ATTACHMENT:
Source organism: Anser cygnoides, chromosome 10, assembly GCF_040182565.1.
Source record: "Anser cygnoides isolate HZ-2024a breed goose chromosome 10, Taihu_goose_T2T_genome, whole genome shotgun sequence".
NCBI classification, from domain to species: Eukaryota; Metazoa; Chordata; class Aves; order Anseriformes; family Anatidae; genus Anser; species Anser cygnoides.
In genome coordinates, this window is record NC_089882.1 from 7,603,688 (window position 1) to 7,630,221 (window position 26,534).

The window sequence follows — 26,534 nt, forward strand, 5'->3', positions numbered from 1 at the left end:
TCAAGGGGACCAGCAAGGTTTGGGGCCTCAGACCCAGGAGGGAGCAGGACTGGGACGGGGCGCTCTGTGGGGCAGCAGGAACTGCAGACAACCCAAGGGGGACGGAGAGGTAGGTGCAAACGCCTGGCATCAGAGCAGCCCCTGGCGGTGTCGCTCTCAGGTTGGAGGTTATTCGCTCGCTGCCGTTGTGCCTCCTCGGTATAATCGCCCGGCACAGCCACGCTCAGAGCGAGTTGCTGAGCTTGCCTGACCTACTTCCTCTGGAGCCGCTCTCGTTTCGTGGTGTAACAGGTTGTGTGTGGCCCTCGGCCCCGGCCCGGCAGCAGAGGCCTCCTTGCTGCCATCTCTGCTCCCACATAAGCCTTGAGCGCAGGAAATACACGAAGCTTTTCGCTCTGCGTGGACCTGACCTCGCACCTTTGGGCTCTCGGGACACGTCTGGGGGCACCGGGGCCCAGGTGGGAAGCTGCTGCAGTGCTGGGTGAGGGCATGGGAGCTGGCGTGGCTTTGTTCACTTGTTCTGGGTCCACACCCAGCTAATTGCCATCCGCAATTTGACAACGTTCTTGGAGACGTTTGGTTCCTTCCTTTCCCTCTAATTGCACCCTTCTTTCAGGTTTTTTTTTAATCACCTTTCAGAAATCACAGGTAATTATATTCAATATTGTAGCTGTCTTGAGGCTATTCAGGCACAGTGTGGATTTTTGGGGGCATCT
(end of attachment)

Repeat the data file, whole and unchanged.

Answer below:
Source organism: Anser cygnoides, chromosome 10, assembly GCF_040182565.1.
Source record: "Anser cygnoides isolate HZ-2024a breed goose chromosome 10, Taihu_goose_T2T_genome, whole genome shotgun sequence".
NCBI classification, from domain to species: Eukaryota; Metazoa; Chordata; class Aves; order Anseriformes; family Anatidae; genus Anser; species Anser cygnoides.
In genome coordinates, this window is record NC_089882.1 from 7,603,688 (window position 1) to 7,630,221 (window position 26,534).

The window sequence follows — 26,534 nt, forward strand, 5'->3', positions numbered from 1 at the left end:
TCAAGGGGACCAGCAAGGTTTGGGGCCTCAGACCCAGGAGGGAGCAGGACTGGGACGGGGCGCTCTGTGGGGCAGCAGGAACTGCAGACAACCCAAGGGGGACGGAGAGGTAGGTGCAAACGCCTGGCATCAGAGCAGCCCCTGGCGGTGTCGCTCTCAGGTTGGAGGTTATTCGCTCGCTGCCGTTGTGCCTCCTCGGTATAATCGCCCGGCACAGCCACGCTCAGAGCGAGTTGCTGAGCTTGCCTGACCTACTTCCTCTGGAGCCGCTCTCGTTTCGTGGTGTAACAGGTTGTGTGTGGCCCTCGGCCCCGGCCCGGCAGCAGAGGCCTCCTTGCTGCCATCTCTGCTCCCACATAAGCCTTGAGCGCAGGAAATACACGAAGCTTTTCGCTCTGCGTGGACCTGACCTCGCACCTTTGGGCTCTCGGGACACGTCTGGGGGCACCGGGGCCCAGGTGGGAAGCTGCTGCAGTGCTGGGTGAGGGCATGGGAGCTGGCGTGGCTTTGTTCACTTGTTCTGGGTCCACACCCAGCTAATTGCCATCCGCAATTTGACAACGTTCTTGGAGACGTTTGGTTCCTTCCTTTCCCTCTAATTGCACCCTTCTTTCAGGTTTTTTTTTAATCACCTTTCAGAAATCACAGGTAATTATATTCAATATTGTAGCTGTCTTGAGGCTATTCAGGCACAGTGTGGATTTTTGGGGGCATCT